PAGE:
Longevity is a critical factor driving health care costs. According to the Social Security Administration’s 2020 study, a couple, both 66 years of age, has a 1-in-2 chance that one will live to age 90 and a 1-in-4 chance that one will live to age 95. And considering that Medicare premiums are means-tested, the more income you generate in retirement, the higher your Medicare premiums.

So, what can you do to plan for this potential large cost?

  1. If your goal is to retire early, plan on self-insuring costs from retirement to age 65. Some employers may offer retiree healthcare, or you can purchase insurance on the Health Insurance Exchange through the Affordable Care Act (still out-of-pocket dollars in retirement).

  2. Consider taking advantage of Roth 401(k)s, Roth IRAs (if you qualify), or converting IRA dollars to ROTH IRAs in years that make sense from an income tax perspective. You can use these tax-free dollars for potential retirement health care expenses that won’t increase your income for determining Medicare premiums.

  3. Work with your financial planner to determine whether a non-qualified deferred annuity or similar vehicle might make sense for a portion of your investment portfolio. Again, these dollars can be tax-advantaged when determining Medicare premiums.

  4. Most importantly, work with your financial planner to simulate retirement income needs for health care expenses and include this in your retirement plan. Although you will never know your exact need, flexible planning to accommodate these expenses may help provide confidence for your future.

Contact your financial planner to discuss how you can plan to pay for your retirement health care needs.

Kali Hassinger, CFP®, CDFA®, is a CERTIFIED FINANCIAL PLANNER™ professional at Center for Financial Planning, Inc.® She has more than a decade of financial planning and insurance industry experience.


UPDATED from original post on March 11, 2014 by Sandy Adams.

Any opinions are those of Kali Hassinger and not necessarily those of Raymond James. This material is being provided for information purposes only and is not a complete description, nor is it a recommendation. Investing involves risk and you may incur a profit or a loss regardless of strategy selected. Prior to making an investment decision, please consult with your financial advisor about your individual situation. Roth IRA owners must be 59½ or older and have held the IRA for five years before tax-free withdrawals are permitted.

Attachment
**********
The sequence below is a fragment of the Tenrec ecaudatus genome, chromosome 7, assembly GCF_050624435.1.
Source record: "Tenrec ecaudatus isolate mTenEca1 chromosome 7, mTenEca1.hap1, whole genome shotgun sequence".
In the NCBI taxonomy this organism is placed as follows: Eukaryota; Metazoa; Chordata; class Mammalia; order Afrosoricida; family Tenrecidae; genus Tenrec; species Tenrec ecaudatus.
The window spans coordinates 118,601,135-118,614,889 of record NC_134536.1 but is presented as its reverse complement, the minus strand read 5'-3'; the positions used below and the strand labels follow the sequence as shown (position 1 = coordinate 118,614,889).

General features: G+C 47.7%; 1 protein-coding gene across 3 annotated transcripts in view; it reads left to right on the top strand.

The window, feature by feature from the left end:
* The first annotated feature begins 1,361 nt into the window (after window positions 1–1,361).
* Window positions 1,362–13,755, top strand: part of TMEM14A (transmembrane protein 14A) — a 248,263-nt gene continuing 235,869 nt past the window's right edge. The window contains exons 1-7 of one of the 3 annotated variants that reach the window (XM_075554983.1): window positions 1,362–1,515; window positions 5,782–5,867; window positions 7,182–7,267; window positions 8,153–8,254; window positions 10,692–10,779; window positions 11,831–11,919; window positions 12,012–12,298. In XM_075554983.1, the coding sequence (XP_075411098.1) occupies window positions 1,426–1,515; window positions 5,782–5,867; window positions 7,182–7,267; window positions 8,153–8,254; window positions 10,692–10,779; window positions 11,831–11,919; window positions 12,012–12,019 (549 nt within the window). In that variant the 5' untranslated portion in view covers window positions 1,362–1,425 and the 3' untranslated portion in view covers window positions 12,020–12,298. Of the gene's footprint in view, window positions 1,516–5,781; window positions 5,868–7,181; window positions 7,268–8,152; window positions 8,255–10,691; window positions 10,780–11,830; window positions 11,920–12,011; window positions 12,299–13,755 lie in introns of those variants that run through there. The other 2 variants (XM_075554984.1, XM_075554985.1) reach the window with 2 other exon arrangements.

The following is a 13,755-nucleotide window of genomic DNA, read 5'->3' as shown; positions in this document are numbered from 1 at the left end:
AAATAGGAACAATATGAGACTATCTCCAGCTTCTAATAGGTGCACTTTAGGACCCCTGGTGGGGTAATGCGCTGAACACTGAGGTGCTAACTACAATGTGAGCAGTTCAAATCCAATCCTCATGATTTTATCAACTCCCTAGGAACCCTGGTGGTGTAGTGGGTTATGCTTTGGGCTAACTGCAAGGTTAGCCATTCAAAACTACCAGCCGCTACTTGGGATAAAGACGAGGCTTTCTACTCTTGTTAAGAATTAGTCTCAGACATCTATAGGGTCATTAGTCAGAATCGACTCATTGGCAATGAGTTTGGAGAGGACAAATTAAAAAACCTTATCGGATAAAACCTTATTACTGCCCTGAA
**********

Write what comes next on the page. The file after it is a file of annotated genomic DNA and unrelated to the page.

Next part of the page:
The Gambler

sell buy hold stocks

While I’m not a big country music fan, one of the few country songs I can sing along to is “The Gambler” by Kenny Rogers. While Kenny certainly knew how to make money, he also had a pretty good idea of how to keep it: “You gotta know when to hold ‘em, know when to fold ‘em, know when to walk away, and know when to run.” There’s a valuable lesson for investors in those lyrics. 

Most investors (and professionals, too) spend a lot of time deciding which investments to buy and little time understanding when to sell. It’s crucial to have a security selection process in place, and to understand what you own and why you own it, even if it is just an index mimicking strategy.

Part of your process, even before buying a security, should be to outline reasons you would hold the investment even through downturn periods. This can help you resist the temptation to sell in the wrong moments, for the wrong reasons. It is also important to establish factors that could cause you to sell.

At The Center, some of our reasons to potentially change strategies within a portfolio are: 

Security specific

  • Key personnel departure

  • Attainment of your price target

  • Increased correlation to other investments

  • Deviation from intended outcomes

  • Expenses

Goal specific

  • Change in circumstances (ie. entering retirement)

  • Change in risk tolerance

  • Change in the outcome needed to achieve long-term financial planning goals

Having these points in mind will make thinking about selling a position or changing your overall investment strategy (strategic allocation) easier and much less emotional. 

While it is usually best to buy and hold over longer periods of time, knowing when to hold ‘em and fold ‘em doesn’t come easily. But with some thought, you can make prudent decisions when you buy and when you sell, because you never want to have to walk away … or worse yet … have to run!

Angela Palacios, CFP®, AIF®, is a partner and Director of Investments at Center for Financial Planning, Inc.® She chairs The Center Investment Committee and pens a quarterly Investment Commentary.


Any opinions are those of Angela Palacios and not necessarily those of Raymond James. This material is being provided for information purposes only and is not a complete description, nor is it a recommendation. Investing involves risk and you may incur a profit or a loss regardless of strategy selected. Prior to making an investment decision, please consult with your financial advisor about your individual situation.